14. WIRE JOG BUTTON The Wire Jog button when pressed and held advances the wire through the gun without energizing the gas shielding. The wire jog button is often used to advance the wire when changing wire spools.

15. REMOTE SWITCH The remote switch has two settings Remote and Standard. For normal operations using an attached Mig gun the switch is left in the Standard position. When a remote device is attached to the remote receptacle the switch is in the Remote position.

16. REMOTE RECEPTACLE The Remote Receptacle is used to attach certain remote devices and the remote switch located above the receptacle is set to the remote position to activate the remote device. 17. GAS HOSE The gas hose attached to the wire feed unit allows the shielding gas to be fed to the attached Mig gun.


The welding gun is attached to the wire feed unit to deliver the filler wire and shielding gas to the welding arc. The gun assembly is made up by the gun head, welding lead, power connector and wire feed connector.


WELDING LEAD The welding lead cable is constructed to allow electrical flow, conduct the shielding gas and feed the filler wire through the gun to the arc. In addition to the electrical wiring, the welding lead has a gas hose running through it to carry the gas supply and a liner to conduct the wire.


GUN HEAD AND PARTS The typical mig gun has a handle with a trigger, a neck shaped like a goose neck, and a head consisting of a gas diffuser, contact tip and nozzle. The gun has a power connector that plugs into either the machine or the wire feed unit depending on style and design. In the case of the units with a separate wire feeder, the gun also has a wire feed connection.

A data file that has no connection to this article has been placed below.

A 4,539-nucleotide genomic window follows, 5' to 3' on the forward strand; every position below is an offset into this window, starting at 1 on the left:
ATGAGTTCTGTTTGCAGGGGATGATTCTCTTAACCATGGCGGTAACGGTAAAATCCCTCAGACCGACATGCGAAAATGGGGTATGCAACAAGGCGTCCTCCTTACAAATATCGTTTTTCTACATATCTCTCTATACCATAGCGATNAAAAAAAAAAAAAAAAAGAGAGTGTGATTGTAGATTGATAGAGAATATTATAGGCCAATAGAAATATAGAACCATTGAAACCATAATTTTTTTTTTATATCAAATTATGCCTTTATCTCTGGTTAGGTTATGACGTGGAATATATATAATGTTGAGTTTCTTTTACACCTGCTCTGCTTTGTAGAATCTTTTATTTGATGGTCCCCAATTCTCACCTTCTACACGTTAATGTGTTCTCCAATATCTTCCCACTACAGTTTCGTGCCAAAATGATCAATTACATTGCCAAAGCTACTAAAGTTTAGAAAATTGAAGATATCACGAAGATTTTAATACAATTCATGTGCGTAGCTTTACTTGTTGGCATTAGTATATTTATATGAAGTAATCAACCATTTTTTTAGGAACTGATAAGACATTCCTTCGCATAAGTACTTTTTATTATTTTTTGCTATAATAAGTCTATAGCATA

The gas is usually supplied from a high pressure cylinder chained or secured on, or close to the welding machine. The safety rules for handling and using cylinders from the SAFETY SECTION must be understood and followed. The principal gases used in MIG welding either alone or in a mixture are: ARGON, HELIUM and CARBON DIOXIDE.

ARGON Both Argon and Helium are inert gases, which mean they are chemically inactive and do not directly affect the Base metal or Weld metal.

Argon is 1.4 times heavier than air and blankets the weld zone to protect the weld zone from the air.

Argon may be used when welding non-ferrous metals (metals that contain little or no iron) such as; Aluminum, Magnesium, or copper and its alloys. Argon is used in mixture with other gases because of its ability to stabilize the arc and reduce spatter.

HELIUM Helium is used for similar applications to Argon, but since Helium is lighter than air it requires higher flow rates than when using Argon. Helium produces a hotter arc and may be desirable for welding applications that require a higher heat input such as; for welding thicker sections, or for automated welding applications. Helium provides deeper penetration characteristics than argon but with a less stable Arc. Helium and Argon may be used in gas mixtures to combine the benefits of each component part.

CARBON DIOXIDE Carbon Dioxide is a chemical compound of one part Carbon and two parts Oxygen. Although not an Inert gas, Carbon Dioxide may be used for welding carbon steels when the filler wire with the appropriate deoxidizers are used. Carbon Dioxide is often used for its relatively low cost and good penetration characteristics. When pure Carbon Dioxide is used as

the shielding gas the welds that have a rougher appearance, more spatter, and a less stable arc than when used in a mixture with Argon.

GAS MIXTURES There are a variety of gas mixtures available for use with the MIG welding process that combines the advantages of their component parts. It is critical to select the gas shielding that provides the best weld characteristics for the metal being welded. Before welding consult Gas suppliers, Engineering, Supervision, or shielding gas charts. At Delta School Of Trades the MIG welding process is used to weld mild steel in all positions using a popular gas mixture of 75% Argon and 25% Carbon Dioxide. This gas is commonly referred to as simply 75-25.